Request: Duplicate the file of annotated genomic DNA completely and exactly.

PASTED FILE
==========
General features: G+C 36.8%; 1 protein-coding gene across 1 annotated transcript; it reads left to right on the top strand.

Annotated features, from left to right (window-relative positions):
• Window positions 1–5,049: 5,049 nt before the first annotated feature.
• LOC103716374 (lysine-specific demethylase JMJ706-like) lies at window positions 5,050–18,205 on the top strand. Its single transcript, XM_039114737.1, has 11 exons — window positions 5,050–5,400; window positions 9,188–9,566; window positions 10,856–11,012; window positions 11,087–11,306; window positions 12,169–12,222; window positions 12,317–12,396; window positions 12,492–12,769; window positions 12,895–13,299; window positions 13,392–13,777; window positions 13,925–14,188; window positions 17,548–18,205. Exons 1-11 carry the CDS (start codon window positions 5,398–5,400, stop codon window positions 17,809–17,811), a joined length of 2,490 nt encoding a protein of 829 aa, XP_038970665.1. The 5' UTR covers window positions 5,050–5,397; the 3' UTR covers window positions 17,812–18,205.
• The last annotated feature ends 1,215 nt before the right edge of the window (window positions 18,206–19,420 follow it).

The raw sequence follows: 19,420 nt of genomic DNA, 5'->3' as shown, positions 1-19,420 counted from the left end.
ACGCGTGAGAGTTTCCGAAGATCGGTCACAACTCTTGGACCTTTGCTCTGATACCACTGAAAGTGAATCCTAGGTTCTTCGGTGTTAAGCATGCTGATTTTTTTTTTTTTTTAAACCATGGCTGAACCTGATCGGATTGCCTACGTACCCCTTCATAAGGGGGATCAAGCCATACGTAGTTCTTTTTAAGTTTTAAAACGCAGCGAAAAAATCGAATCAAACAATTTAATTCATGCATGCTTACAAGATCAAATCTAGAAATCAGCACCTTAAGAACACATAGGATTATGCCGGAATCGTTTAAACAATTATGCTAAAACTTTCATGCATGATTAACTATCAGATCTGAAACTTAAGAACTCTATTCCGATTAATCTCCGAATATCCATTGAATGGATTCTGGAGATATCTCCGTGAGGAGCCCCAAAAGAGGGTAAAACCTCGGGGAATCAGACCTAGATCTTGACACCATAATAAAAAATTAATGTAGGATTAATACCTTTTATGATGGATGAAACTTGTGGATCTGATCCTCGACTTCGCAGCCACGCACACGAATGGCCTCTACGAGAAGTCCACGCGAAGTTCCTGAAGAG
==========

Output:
General features: G+C 36.8%; 1 protein-coding gene across 1 annotated transcript; it reads left to right on the top strand.

Annotated features, from left to right (window-relative positions):
• Window positions 1–5,049: 5,049 nt before the first annotated feature.
• LOC103716374 (lysine-specific demethylase JMJ706-like) lies at window positions 5,050–18,205 on the top strand. Its single transcript, XM_039114737.1, has 11 exons — window positions 5,050–5,400; window positions 9,188–9,566; window positions 10,856–11,012; window positions 11,087–11,306; window positions 12,169–12,222; window positions 12,317–12,396; window positions 12,492–12,769; window positions 12,895–13,299; window positions 13,392–13,777; window positions 13,925–14,188; window positions 17,548–18,205. Exons 1-11 carry the CDS (start codon window positions 5,398–5,400, stop codon window positions 17,809–17,811), a joined length of 2,490 nt encoding a protein of 829 aa, XP_038970665.1. The 5' UTR covers window positions 5,050–5,397; the 3' UTR covers window positions 17,812–18,205.
• The last annotated feature ends 1,215 nt before the right edge of the window (window positions 18,206–19,420 follow it).

The raw sequence follows: 19,420 nt of genomic DNA, 5'->3' as shown, positions 1-19,420 counted from the left end.
ACGCGTGAGAGTTTCCGAAGATCGGTCACAACTCTTGGACCTTTGCTCTGATACCACTGAAAGTGAATCCTAGGTTCTTCGGTGTTAAGCATGCTGATTTTTTTTTTTTTTTAAACCATGGCTGAACCTGATCGGATTGCCTACGTACCCCTTCATAAGGGGGATCAAGCCATACGTAGTTCTTTTTAAGTTTTAAAACGCAGCGAAAAAATCGAATCAAACAATTTAATTCATGCATGCTTACAAGATCAAATCTAGAAATCAGCACCTTAAGAACACATAGGATTATGCCGGAATCGTTTAAACAATTATGCTAAAACTTTCATGCATGATTAACTATCAGATCTGAAACTTAAGAACTCTATTCCGATTAATCTCCGAATATCCATTGAATGGATTCTGGAGATATCTCCGTGAGGAGCCCCAAAAGAGGGTAAAACCTCGGGGAATCAGACCTAGATCTTGACACCATAATAAAAAATTAATGTAGGATTAATACCTTTTATGATGGATGAAACTTGTGGATCTGATCCTCGACTTCGCAGCCACGCACACGAATGGCCTCTACGAGAAGTCCACGCGAAGTTCCTGAAGAG